THE STEREOTYPE is that African art was never classical, that cultuirally it was barefoot, that the society was not technical, but primitive, and that Africa was a sleping giant awakened only when explored from outside.

In recent years we've seen the grossest of these notions change -- and the list of those who've helped us change them is long: art historians such as Frank Willett and Robert Thompson, Warren Robbins of the Museum of African Art, James Porter, Jeff Donaldson and his Lagos Festival and even Alex Haley and "Roots."

But some of the stereotypes still ride just below the surface of many consciousnesses, and if I close my eyes, I can see myself still -- a young girl sitting in the Lyric theater in Louisville, eating buttered popcorn and washing it down with doses of negative cultural identity flickering on the screen before me. It was "Tarzan's Peril," with Tarzan battling warlike tribal leaders and cannibals.

Now I know deeply that the stereotype is false. Thanks to Nigeria's Ekpo Eyo and that country's strong antiquities program, what I saw then I no longer see.

What I've just seen at the Corcoran Gallery of Art here is a 2,000-year-old legacy that shows the continent too long dubbed "dark" actually aglow with a culture of a high order that surpasses in beauty and craftsmanship the greatest works of art.

Now I walk through and see terra cotta, glass, wood and bronze processes, and I ask myself what it means. It means distinct cultures like Nok; it means the Igbo-Ukwu craftsmen who had by the 10th century A.D. produced virtuoso works using the lost-wax techniques of bronze casting. I see the magnificent Benin bronzes, and I ask myself what they mean. They mean the city-states of Ife and Benin whose courts required these spectacular works of sculpture and whose artists responded.

I see fragments that I realize are parts of human-sized sculptures, fragments of a culture that in a way glued society together. Through the art I reread the people. There is warmth, comfort, humanity, a beyond that speaks not only to lay people like me but to great artists like Matisse and Picasso.

It was a wonderfully "up" note on which to begin the new year, but I have to admit to flashes of anger, an outrage at the lies that we'd suffered when we should have exulted.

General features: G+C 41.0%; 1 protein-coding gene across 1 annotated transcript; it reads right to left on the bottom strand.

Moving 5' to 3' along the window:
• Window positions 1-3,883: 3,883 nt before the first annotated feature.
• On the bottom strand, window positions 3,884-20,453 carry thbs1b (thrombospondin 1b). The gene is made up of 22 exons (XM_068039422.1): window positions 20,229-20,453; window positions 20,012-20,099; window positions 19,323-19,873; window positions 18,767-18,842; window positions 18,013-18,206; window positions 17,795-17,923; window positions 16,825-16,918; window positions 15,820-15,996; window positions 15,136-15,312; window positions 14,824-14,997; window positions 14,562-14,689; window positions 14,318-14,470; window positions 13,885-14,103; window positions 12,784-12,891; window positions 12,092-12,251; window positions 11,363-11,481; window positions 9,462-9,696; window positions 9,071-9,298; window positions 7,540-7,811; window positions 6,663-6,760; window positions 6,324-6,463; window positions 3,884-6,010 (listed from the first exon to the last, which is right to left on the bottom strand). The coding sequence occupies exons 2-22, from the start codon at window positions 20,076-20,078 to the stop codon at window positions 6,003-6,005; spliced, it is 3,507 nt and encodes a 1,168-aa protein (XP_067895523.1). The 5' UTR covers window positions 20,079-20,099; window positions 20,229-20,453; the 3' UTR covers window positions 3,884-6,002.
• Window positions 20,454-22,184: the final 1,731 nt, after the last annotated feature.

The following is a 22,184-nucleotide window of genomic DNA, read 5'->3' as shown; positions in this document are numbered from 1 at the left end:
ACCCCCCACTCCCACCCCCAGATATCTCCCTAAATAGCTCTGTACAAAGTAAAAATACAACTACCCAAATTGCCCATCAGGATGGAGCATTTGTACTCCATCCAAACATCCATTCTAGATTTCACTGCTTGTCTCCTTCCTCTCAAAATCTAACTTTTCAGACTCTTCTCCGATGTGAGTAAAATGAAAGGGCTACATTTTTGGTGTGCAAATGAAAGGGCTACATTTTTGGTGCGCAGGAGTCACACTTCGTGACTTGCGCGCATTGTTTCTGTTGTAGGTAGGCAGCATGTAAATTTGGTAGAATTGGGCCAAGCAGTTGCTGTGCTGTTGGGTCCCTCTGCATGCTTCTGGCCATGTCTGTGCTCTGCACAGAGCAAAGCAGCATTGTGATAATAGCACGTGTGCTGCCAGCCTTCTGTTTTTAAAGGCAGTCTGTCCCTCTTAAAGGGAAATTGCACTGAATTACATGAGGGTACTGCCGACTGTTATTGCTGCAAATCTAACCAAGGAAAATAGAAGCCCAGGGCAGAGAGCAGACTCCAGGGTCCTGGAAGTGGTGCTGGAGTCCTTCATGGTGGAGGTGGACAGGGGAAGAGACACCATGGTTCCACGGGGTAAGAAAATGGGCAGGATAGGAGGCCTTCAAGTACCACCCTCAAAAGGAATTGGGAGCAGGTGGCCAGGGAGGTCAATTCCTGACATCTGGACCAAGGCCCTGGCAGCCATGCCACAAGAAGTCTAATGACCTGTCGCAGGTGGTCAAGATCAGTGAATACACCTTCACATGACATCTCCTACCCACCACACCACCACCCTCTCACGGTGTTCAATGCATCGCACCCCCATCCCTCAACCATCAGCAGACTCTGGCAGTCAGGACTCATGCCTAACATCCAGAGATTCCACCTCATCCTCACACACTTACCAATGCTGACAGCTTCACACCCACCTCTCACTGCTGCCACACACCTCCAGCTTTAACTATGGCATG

So there, Lord Clark! You know him, the British art historian whose name is synonymous with western civilization. In his acclaimed book, "Civilization," he compared the Greek sculpture, "Apollo of the Belvidere," to the African mask:

"Whatever its merits as a work of art, I don't think there is any doubt that the Apollo embodies a higher state of civiliation than the mask. . . . To the Negro imagination it is a world of fear and darness. . . . To the Hellenistic imagination it is a world of light and confidence in which the gods are like ourselves but only more beautiful."

Now I can reject this.Now I can see for myself ancient treasures that are not about fear and darkness. What I've seen are works that should jolt western art history's old prejudices about ancient Africa as dramatically as, say, Explorer, passing Saturn, changed our notions about the planet with its new information about Saturn's rings.

What causes these treasures to affect me so deeply? I'm a person of the '60s who's been aware of the need to create answers, a need created by the search for many others.

Amina Dickerson, education director of the Museum of African Art, has shared this search. She speaks of entering the Corcoran at the end of a crowded opening night reception. "There, all by myself, what those pieces communicated to me spiritually almost brought me to tears. There was a majesty."

The resident artist at my house excitedly described the exhibition as a "welcome historical triumph for mankind." And we both agreed it was an exhibit we want to share with out children. I hope Washington area schoolchildren will overrun the Corcoran Gallery for the duration of the show, which ends Jan. 31, for it is up to each generation to discover and assimilate its own truth.

All of this brought to mind the insight of a friend who saw the shoe in New York. He said it should prompt this nation to seriously nurture the descendants of these ancients who now live in America.

That's quite a leap -- from the distant past to the present - but it is mind-boggling to consider what creativity could flourish it foresight rather than fear reigned.